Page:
Texas Attorney General Ken Paxton declared participating in daily fantasy sports is illegal in the state of Texas.
“Because the outcome of games in daily fantasy sports leagues depends partially on chance, an individual’s payment of a fee to participate in such activities is a bet,” Paxton said in an opinion statement on Jan. 19.
Fantasy sports leagues allow everyday people to simulate being a sports team owner or manager. Under a salary budget, they assemble a team or lineup comprised of actual professional athletes. Selected athletes’ statistical performances in real sports games are then converted into points for the individuals in the fantasy sports leagues.
Traditional fantasy sports leagues play privately, usually only among friends and families, keeping track of athletes’ performances throughout the overall sports season.
Daily fantasy sports leagues play with more people, following athletes’ statistics in each and every game. Multi-billion dollar companies like DraftKings and FanDuel charge an initial fee to play and keep a percentage of the earnings.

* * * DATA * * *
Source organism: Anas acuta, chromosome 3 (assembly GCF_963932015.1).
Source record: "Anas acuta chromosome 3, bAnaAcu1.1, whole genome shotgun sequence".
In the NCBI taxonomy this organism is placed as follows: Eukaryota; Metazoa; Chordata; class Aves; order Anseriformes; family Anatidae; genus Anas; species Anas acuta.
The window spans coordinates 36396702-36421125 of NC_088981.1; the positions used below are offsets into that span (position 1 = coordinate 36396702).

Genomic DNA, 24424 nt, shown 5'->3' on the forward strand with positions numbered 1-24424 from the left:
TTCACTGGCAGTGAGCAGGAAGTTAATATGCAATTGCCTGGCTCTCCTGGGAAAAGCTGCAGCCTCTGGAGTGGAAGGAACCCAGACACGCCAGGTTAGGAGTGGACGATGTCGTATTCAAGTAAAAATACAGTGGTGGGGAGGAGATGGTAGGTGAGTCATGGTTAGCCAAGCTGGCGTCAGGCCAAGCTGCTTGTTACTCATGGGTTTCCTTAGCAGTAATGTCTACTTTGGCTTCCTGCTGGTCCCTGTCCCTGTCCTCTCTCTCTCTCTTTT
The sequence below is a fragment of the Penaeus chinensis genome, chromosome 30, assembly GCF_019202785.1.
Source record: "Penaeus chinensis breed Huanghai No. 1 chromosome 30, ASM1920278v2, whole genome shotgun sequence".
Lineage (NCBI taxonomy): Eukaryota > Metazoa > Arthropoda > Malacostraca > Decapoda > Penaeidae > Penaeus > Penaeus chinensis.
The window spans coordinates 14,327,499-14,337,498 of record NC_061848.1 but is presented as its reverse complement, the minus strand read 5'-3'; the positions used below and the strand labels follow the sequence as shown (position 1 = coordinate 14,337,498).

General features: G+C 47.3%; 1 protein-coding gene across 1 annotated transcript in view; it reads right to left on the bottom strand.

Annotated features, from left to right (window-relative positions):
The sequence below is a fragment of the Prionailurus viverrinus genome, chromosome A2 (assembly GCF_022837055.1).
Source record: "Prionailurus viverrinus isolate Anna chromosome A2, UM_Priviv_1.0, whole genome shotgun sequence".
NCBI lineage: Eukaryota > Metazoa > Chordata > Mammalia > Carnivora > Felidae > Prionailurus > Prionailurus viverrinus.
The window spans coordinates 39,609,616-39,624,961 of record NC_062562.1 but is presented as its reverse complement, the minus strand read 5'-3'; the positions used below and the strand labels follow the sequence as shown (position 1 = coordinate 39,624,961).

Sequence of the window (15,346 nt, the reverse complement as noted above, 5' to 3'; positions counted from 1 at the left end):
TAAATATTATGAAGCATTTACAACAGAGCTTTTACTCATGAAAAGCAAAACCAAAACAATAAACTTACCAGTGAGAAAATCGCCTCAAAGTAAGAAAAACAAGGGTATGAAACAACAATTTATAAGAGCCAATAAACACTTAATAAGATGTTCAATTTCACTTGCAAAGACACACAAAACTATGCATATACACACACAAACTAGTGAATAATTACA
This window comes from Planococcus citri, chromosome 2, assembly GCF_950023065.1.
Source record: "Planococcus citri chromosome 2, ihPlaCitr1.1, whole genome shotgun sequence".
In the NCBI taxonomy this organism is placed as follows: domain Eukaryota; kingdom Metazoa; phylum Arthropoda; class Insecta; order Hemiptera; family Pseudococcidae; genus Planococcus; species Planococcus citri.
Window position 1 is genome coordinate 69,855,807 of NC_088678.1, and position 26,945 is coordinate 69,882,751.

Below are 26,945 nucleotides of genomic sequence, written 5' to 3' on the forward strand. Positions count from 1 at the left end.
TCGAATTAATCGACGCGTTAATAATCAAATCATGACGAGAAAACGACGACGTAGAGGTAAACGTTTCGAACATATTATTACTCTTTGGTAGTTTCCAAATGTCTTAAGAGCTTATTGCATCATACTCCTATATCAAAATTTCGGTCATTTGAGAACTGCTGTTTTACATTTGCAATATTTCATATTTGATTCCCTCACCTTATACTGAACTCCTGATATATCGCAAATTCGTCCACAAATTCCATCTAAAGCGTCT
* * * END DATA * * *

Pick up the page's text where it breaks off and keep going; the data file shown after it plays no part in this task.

Money is the difference.
“Simply put, it is prohibited gambling in Texas if you bet on the performance of a participant in a sporting event and the house takes a cut,” Paxton said.
One of the biggest ‘houses’ – DraftKings – countered Paxton, saying they “strongly” disagree and that he is misunderstanding the fundamentals of daily fantasy sports.
“The Texas Legislature has expressly authorized games of skill, and daily fantasy sports are a game of skill,” Randy Mastro, lawyer of DraftKings said. “ … We intend to continue to operate openly and transparently in Texas, so that the millions of Texans who are fantasy sports fans can continue to enjoy the contests they love.”
“DraftKings and FanDuel have argued that their games are based on skill, not chance, and insisted that their operations are not illegal because they do not accept wagers, and because their success does not rely on any particular result,” a CBS Dallas Fort Worth article said.
However, Paxton isn’t the only one concerned with the financial aggressiveness of daily fantasy sports. Attorney generals of New York and Illinois also “determine that daily fantasy sports are illegal according to their state’s gambling laws,” ESPN San Antonio said.
On the contrary, Dallas Cowboys’ owner Jerry Jones has a DraftKings lounge at the AT&T Stadium, while Dallas Mavericks owner Mark Cuban was a keynote speaker at the Fantasy Sports Trade Association’s recent winter meeting, per CBS Dallas Fort Worth.
Paxton also said, the “odds are favorable that a court would conclude that participation in paid daily fantasy sports leagues constitutes illegal gambling.”
Now, the legal decision about daily fantasy sports is in the hands of the State Legislature.